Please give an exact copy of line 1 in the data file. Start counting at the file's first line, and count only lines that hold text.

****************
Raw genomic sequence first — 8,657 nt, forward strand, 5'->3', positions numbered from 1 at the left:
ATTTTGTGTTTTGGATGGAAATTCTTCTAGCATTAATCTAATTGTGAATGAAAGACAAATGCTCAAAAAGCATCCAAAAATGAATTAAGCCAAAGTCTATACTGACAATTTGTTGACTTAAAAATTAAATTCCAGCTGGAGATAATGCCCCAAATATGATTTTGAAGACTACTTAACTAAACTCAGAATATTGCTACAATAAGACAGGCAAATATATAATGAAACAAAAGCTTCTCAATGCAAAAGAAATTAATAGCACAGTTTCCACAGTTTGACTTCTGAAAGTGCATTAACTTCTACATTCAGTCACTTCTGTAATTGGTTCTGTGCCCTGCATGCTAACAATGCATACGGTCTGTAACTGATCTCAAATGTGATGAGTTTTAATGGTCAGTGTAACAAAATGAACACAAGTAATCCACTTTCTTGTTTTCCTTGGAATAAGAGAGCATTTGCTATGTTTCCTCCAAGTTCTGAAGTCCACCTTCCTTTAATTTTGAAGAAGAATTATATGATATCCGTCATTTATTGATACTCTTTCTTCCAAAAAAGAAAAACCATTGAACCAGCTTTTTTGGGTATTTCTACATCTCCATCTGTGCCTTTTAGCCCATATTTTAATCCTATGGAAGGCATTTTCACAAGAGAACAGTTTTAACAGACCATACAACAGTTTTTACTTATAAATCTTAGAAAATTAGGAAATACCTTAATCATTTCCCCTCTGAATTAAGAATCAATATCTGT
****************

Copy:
Raw genomic sequence first — 8,657 nt, forward strand, 5'->3', positions numbered from 1 at the left: